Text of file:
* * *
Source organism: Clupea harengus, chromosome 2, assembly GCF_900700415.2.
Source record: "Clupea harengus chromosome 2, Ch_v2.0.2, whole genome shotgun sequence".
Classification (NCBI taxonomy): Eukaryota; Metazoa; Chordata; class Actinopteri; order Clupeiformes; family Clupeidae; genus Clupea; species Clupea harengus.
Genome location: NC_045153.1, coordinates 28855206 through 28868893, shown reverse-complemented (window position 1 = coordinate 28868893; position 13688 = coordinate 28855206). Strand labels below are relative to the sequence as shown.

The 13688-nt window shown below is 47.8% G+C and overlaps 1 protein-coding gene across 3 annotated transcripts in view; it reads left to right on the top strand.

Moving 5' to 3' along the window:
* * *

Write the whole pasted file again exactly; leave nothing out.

Source organism: Clupea harengus, chromosome 2, assembly GCF_900700415.2.
Source record: "Clupea harengus chromosome 2, Ch_v2.0.2, whole genome shotgun sequence".
Classification (NCBI taxonomy): Eukaryota; Metazoa; Chordata; class Actinopteri; order Clupeiformes; family Clupeidae; genus Clupea; species Clupea harengus.
Genome location: NC_045153.1, coordinates 28855206 through 28868893, shown reverse-complemented (window position 1 = coordinate 28868893; position 13688 = coordinate 28855206). Strand labels below are relative to the sequence as shown.

The 13688-nt window shown below is 47.8% G+C and overlaps 1 protein-coding gene across 3 annotated transcripts in view; it reads left to right on the top strand.

Moving 5' to 3' along the window: